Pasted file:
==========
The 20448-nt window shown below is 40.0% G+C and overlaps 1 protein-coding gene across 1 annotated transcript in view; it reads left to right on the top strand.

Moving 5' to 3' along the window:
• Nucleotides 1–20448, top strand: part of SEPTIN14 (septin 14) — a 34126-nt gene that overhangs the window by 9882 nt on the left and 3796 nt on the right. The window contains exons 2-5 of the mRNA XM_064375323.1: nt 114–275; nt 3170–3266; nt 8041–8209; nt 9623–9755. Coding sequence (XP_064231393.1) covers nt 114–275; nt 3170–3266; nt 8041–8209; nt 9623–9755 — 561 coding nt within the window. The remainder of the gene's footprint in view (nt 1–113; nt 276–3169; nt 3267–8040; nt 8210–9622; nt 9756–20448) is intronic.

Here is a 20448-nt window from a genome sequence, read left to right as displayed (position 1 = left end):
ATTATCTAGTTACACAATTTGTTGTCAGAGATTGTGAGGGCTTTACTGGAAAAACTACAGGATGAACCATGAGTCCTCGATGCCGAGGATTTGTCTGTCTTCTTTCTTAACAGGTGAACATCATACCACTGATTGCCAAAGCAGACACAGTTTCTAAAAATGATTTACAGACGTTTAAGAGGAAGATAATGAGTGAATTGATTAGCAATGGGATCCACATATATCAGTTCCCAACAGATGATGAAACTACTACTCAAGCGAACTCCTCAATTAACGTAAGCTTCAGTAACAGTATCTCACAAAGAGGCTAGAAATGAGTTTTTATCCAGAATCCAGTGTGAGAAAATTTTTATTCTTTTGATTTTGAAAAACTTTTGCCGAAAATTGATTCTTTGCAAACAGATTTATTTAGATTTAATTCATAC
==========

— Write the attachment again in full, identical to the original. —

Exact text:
The 20448-nt window shown below is 40.0% G+C and overlaps 1 protein-coding gene across 1 annotated transcript in view; it reads left to right on the top strand.

Moving 5' to 3' along the window:
• Nucleotides 1–20448, top strand: part of SEPTIN14 (septin 14) — a 34126-nt gene that overhangs the window by 9882 nt on the left and 3796 nt on the right. The window contains exons 2-5 of the mRNA XM_064375323.1: nt 114–275; nt 3170–3266; nt 8041–8209; nt 9623–9755. Coding sequence (XP_064231393.1) covers nt 114–275; nt 3170–3266; nt 8041–8209; nt 9623–9755 — 561 coding nt within the window. The remainder of the gene's footprint in view (nt 1–113; nt 276–3169; nt 3267–8040; nt 8210–9622; nt 9756–20448) is intronic.

Here is a 20448-nt window from a genome sequence, read left to right as displayed (position 1 = left end):
ATTATCTAGTTACACAATTTGTTGTCAGAGATTGTGAGGGCTTTACTGGAAAAACTACAGGATGAACCATGAGTCCTCGATGCCGAGGATTTGTCTGTCTTCTTTCTTAACAGGTGAACATCATACCACTGATTGCCAAAGCAGACACAGTTTCTAAAAATGATTTACAGACGTTTAAGAGGAAGATAATGAGTGAATTGATTAGCAATGGGATCCACATATATCAGTTCCCAACAGATGATGAAACTACTACTCAAGCGAACTCCTCAATTAACGTAAGCTTCAGTAACAGTATCTCACAAAGAGGCTAGAAATGAGTTTTTATCCAGAATCCAGTGTGAGAAAATTTTTATTCTTTTGATTTTGAAAAACTTTTGCCGAAAATTGATTCTTTGCAAACAGATTTATTTAGATTTAATTCATAC